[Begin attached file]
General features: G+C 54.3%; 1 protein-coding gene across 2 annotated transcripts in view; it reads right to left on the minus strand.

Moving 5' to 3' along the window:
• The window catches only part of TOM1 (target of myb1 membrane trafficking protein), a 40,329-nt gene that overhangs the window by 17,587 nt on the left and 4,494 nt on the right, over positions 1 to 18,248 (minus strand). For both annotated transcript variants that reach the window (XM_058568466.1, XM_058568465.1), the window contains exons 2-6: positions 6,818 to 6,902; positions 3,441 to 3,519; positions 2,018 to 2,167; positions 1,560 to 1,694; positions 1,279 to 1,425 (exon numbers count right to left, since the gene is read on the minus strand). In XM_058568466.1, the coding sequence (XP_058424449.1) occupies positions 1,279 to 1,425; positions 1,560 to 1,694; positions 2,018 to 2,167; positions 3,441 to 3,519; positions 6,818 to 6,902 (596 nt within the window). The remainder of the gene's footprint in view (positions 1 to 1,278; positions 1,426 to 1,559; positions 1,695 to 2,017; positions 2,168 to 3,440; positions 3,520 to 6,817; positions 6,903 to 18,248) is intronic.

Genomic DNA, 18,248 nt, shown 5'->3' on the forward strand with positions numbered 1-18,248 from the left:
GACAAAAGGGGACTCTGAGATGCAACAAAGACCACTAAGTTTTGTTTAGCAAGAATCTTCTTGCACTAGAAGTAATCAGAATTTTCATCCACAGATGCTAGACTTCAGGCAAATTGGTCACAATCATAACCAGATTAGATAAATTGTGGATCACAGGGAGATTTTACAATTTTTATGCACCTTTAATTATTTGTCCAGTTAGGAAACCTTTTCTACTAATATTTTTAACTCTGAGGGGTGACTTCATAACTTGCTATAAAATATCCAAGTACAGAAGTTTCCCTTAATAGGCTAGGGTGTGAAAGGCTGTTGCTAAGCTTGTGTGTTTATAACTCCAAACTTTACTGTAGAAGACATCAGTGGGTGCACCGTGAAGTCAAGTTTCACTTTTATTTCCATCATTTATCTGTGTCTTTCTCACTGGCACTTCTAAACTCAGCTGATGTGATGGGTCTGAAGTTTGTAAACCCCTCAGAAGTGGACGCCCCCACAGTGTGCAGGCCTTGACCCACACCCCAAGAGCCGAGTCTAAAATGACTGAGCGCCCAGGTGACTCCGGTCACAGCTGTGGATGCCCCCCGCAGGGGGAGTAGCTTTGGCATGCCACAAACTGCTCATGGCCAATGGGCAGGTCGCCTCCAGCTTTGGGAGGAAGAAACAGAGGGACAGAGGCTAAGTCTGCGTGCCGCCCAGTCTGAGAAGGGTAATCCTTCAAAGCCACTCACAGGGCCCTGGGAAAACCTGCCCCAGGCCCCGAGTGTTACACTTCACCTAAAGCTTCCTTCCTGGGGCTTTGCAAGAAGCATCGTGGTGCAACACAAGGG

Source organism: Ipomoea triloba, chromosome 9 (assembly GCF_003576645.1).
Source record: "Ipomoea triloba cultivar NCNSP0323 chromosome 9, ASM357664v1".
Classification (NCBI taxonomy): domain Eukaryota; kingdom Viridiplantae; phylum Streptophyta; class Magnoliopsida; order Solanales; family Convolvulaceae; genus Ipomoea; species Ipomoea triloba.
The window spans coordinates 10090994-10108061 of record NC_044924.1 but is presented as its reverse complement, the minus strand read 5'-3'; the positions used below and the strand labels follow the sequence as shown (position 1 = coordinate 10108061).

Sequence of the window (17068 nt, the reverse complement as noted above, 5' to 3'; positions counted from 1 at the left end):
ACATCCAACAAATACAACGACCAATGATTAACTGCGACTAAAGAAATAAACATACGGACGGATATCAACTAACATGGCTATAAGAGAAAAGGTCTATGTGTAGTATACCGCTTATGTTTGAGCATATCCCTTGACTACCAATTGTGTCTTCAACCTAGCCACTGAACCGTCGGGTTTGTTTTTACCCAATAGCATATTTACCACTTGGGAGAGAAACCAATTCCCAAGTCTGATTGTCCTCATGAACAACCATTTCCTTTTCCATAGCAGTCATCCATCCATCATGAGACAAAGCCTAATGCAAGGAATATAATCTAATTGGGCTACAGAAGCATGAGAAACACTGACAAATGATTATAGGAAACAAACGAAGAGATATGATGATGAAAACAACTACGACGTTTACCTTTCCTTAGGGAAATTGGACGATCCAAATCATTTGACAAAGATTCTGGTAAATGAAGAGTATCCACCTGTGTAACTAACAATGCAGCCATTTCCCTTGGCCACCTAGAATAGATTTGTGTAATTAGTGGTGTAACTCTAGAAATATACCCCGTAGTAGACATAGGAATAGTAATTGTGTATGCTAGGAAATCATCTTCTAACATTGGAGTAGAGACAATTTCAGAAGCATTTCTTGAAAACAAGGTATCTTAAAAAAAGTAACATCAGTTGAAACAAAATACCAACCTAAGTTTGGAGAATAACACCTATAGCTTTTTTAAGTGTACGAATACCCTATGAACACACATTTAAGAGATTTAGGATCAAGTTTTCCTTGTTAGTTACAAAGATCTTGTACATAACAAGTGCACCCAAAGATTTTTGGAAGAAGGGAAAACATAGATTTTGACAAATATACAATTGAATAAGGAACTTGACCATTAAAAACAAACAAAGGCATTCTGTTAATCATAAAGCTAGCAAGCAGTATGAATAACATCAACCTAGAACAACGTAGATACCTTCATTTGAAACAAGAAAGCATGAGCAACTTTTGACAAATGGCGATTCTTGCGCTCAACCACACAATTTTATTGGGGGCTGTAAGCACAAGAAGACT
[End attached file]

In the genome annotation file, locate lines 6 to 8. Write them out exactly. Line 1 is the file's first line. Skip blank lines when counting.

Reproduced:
Source organism: Ipomoea triloba, chromosome 9 (assembly GCF_003576645.1).
Source record: "Ipomoea triloba cultivar NCNSP0323 chromosome 9, ASM357664v1".
Classification (NCBI taxonomy): domain Eukaryota; kingdom Viridiplantae; phylum Streptophyta; class Magnoliopsida; order Solanales; family Convolvulaceae; genus Ipomoea; species Ipomoea triloba.